Energy / Research & Reports

U.S. energy consumption rose lightly in 2016 despite significant decline in coal use


Source: U.S. Energy Information Administration, Monthly Energy Review

WASHINGTON, DC — “Primary energy consumption in the United States in 2016 totaled 97.4 quadrillion British thermal units (Btu), a slight increase from the 2015 level. Consumption of coal decreased by 9%, nearly offsetting increases in the consumption of renewables, petroleum, natural gas, and nuclear fuel.

Fossil fuels continue to account for the bulk of U.S. energy consumption, and the consumption of petroleum and natural gas both increased in 2016. However, those increases were more than offset by lower coal consumption. Overall, fossil fuels made up 81% of the United States’ total energy consumption in 2016, slightly lower than 2015 levels, but down from 86% in 2005.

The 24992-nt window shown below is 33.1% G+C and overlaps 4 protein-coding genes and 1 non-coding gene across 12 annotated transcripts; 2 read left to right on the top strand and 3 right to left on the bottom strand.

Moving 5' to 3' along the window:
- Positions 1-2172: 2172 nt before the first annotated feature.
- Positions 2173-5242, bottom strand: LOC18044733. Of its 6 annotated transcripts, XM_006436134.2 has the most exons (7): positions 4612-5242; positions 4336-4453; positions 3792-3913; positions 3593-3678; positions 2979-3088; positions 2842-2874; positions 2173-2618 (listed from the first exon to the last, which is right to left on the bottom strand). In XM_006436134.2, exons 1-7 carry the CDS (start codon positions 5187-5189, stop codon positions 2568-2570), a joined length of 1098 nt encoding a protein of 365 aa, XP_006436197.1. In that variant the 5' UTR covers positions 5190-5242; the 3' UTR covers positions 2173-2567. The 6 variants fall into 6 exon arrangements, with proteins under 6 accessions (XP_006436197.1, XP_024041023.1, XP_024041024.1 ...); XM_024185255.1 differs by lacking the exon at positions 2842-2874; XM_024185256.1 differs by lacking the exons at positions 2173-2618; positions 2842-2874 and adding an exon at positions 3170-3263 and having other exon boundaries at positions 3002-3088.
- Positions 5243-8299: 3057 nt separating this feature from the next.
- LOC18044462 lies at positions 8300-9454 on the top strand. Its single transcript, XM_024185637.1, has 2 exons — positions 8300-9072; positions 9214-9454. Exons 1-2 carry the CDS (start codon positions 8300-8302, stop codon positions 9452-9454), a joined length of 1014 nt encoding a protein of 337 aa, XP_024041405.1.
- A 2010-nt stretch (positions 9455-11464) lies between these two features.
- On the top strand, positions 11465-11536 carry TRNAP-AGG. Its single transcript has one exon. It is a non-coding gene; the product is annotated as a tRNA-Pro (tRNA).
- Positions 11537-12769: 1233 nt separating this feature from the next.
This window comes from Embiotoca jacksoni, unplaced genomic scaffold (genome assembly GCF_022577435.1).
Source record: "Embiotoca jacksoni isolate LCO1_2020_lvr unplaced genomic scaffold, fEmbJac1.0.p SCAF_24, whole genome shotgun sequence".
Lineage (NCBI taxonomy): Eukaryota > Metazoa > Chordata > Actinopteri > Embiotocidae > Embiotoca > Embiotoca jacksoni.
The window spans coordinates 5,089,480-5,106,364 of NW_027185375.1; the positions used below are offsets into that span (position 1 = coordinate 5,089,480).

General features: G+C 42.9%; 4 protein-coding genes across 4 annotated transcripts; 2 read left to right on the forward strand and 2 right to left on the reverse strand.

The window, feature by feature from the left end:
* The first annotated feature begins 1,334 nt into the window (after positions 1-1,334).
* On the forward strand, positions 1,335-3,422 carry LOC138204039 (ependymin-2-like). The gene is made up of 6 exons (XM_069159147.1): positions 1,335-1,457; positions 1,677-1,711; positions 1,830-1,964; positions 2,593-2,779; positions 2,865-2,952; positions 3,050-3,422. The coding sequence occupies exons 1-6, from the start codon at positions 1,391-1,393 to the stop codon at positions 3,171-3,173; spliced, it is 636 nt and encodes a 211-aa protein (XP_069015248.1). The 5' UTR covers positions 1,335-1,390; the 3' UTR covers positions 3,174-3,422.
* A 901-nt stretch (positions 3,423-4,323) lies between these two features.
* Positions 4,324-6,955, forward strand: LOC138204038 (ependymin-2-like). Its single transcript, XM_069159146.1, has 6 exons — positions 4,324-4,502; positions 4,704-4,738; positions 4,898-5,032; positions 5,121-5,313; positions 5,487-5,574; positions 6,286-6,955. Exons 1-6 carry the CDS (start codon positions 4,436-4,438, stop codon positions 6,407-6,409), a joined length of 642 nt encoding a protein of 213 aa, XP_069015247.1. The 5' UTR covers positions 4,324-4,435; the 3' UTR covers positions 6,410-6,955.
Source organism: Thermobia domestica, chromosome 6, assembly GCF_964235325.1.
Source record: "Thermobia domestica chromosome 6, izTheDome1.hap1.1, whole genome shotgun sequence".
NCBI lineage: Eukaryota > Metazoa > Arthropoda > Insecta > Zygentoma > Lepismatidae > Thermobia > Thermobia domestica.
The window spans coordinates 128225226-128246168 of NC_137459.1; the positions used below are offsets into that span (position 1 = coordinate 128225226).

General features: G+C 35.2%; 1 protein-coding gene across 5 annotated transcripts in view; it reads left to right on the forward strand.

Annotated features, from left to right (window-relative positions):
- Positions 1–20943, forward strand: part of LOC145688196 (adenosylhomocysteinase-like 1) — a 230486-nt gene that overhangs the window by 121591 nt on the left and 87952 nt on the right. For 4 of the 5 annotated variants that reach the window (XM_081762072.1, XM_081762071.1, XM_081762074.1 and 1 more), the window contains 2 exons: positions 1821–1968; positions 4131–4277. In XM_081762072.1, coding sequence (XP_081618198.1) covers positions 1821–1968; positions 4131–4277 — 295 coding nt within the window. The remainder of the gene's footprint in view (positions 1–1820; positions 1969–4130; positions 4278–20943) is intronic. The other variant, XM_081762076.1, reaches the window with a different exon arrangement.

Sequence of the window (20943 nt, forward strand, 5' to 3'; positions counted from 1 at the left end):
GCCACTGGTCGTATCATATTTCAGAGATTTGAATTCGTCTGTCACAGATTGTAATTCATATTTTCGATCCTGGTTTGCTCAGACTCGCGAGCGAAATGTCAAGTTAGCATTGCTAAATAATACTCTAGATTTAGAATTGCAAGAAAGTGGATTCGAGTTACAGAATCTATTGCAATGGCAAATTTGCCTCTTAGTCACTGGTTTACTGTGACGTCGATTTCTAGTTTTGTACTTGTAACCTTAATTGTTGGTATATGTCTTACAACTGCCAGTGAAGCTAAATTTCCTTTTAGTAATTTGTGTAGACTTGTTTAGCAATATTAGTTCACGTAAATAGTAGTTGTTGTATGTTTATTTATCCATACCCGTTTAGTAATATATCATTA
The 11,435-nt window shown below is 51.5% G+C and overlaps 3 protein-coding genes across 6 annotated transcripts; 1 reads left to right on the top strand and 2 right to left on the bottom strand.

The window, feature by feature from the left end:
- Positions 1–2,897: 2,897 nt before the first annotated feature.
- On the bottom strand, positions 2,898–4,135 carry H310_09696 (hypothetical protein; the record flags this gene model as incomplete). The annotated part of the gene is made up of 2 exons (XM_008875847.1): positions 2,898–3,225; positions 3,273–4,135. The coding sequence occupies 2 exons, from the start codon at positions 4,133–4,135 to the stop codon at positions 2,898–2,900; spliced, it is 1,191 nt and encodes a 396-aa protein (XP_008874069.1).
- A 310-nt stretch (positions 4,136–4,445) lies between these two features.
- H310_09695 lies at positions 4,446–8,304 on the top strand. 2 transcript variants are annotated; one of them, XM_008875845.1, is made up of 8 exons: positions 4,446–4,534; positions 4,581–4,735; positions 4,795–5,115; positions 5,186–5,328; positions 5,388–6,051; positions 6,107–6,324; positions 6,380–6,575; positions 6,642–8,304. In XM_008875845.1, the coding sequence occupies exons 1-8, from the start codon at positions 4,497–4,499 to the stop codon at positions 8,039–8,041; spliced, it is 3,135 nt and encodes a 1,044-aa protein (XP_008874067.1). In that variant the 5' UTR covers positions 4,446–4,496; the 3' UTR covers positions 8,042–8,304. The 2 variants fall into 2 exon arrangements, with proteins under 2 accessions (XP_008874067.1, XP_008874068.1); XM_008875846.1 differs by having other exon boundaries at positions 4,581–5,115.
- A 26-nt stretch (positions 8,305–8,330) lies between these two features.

…Renewable fuels had the largest increase in energy consumption in 2016. Wind generation increased by nearly 20%, making up almost half of all renewable consumption increases. Solar consumption also significantly increased, as considerable electric generating capacity was added for both wind and solar resources in 2016.”

U.S. Energy Information Administration

link to full report

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